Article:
To give you an idea (this is how I actually eat and I'm losing about half a pound a week)

Breakfast: My typical breakfast is EITHER a bowl oatmeal made with about a cup of oatmeal (that's TWO servings), a couple of tablespoons each of nuts, seeds and dried fruit; OR two pieces of bacon, two scrambled eggs and a medium-sized apple. That's about right to take me to lunch.

Lunch: Often a sandwich with meat, cheese, mayo and lettuce, about 1/2 cup sliced veggies, 1/4 c fruit and 1/4 c of hummus to dip the veggies in.

Dinner: It varies, but a not too unusual meal would be some sort of meat sauteed in either a wine or fruit juice based saute to deglaze the pan, a whole bunch of steamed or sauteed veggies with either butter or melted cheese and a potato, rice or some pasta. I do eyeball portions a bit, and make an effort for about half the plate to be veggies (maybe with some fruit thrown in, if I want it). Half a plate of veggies is going to fill you up pretty well if combined with some meat. I eat the pasta and other starches because I like them, but I do try to make sure that they're not the largest portion on my plate.

This is a long way from packet of instant oatmeal, the salad with low fat dressing, which would have me wanting to gnaw my own arm off by dinnertime and the baked chicken breast with microwaved veggies that was my staple fare of my days when I was trying to get skinny enough not to be kicked out of ballet.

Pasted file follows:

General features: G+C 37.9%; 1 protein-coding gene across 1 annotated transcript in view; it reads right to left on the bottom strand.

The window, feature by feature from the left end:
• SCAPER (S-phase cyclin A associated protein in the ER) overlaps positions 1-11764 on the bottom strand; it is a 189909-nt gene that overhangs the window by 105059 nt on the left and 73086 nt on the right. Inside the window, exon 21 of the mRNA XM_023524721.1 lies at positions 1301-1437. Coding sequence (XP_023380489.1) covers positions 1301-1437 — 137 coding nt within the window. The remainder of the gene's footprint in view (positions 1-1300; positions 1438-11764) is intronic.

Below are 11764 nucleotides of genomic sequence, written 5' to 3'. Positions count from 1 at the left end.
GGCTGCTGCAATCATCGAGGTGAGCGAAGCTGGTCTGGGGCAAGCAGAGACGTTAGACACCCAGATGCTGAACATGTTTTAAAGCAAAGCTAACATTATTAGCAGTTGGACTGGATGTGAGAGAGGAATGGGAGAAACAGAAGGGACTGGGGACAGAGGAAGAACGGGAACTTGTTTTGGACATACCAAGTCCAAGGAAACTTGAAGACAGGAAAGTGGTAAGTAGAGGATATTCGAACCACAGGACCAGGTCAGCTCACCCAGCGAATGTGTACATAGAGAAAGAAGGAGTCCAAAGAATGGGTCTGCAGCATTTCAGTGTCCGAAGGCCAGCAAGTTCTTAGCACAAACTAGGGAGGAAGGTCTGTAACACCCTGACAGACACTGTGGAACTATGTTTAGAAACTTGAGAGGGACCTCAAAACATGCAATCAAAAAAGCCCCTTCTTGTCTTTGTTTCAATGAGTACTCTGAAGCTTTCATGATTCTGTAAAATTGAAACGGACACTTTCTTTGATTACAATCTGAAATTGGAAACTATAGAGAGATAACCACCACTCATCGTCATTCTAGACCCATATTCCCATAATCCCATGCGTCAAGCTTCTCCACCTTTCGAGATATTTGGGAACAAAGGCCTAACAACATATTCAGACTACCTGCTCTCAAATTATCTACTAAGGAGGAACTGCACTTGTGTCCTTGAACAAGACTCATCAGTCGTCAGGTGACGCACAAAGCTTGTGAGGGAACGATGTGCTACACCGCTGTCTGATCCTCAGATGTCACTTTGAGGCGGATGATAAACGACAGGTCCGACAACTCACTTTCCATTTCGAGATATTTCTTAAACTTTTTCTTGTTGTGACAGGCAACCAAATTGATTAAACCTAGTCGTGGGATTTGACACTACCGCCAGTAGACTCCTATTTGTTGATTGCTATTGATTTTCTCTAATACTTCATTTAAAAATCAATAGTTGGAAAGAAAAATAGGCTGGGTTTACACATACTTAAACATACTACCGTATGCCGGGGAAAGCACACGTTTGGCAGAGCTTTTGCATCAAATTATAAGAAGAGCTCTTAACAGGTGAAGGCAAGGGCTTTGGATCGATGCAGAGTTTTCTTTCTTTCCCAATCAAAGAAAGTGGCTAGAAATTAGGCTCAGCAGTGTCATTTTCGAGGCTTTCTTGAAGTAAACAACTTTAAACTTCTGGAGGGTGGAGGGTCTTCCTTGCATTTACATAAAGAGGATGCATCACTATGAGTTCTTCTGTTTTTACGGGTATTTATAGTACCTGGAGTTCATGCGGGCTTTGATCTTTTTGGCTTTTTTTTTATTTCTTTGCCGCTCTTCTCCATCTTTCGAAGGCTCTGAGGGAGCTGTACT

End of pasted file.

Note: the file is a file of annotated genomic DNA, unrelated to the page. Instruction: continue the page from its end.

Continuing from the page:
Eating three meals a day without going nuts means you're going to actually eat those three squares that the last thirty years have tried to teach you are terrible for you. They're totally not. They won't get you ballet skinny, I won't lie. But with appropriate activity, you will lose to a healthy weight.
------
My blog http://noelfigart.com/blog/ I talk about being a freelance writer, working out and cooking mostly. The language is not always drawing room fashion. Just sayin'.

Manishavyas
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Post by Manishavyas » Mon Mar 09, 2015 3:01 pm

thank you lin47 and noelfigart..your replies make a lot of sense..

Dale
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Post by Dale » Mon Mar 09, 2015 3:16 pm

I agree - I would go for just three meals at first, but make them bigger if necessary. For me that was as much psychological, as physical (hunger) - if I'd had a big breakfast and felt hungry mid-morning, it was somehow comforting just to know that I'd had plenty to eat! Further down the line, I find that I don't need big meals after all, but I think it's a good way to get into the habit.

I also found that I got really used to not eating between meals, once I'd got a good routine. It helped me to have my meals at pretty much the same time every day. Recently, it hasn't always been possible to do that, and it does make life more difficult. If you can get your timing right, though, I think it makes it a lot easier. I find 5 hours between meals is easy (and another 5 hours in the evening without a meal before bedtime). After 5 hours, it starts to get harder.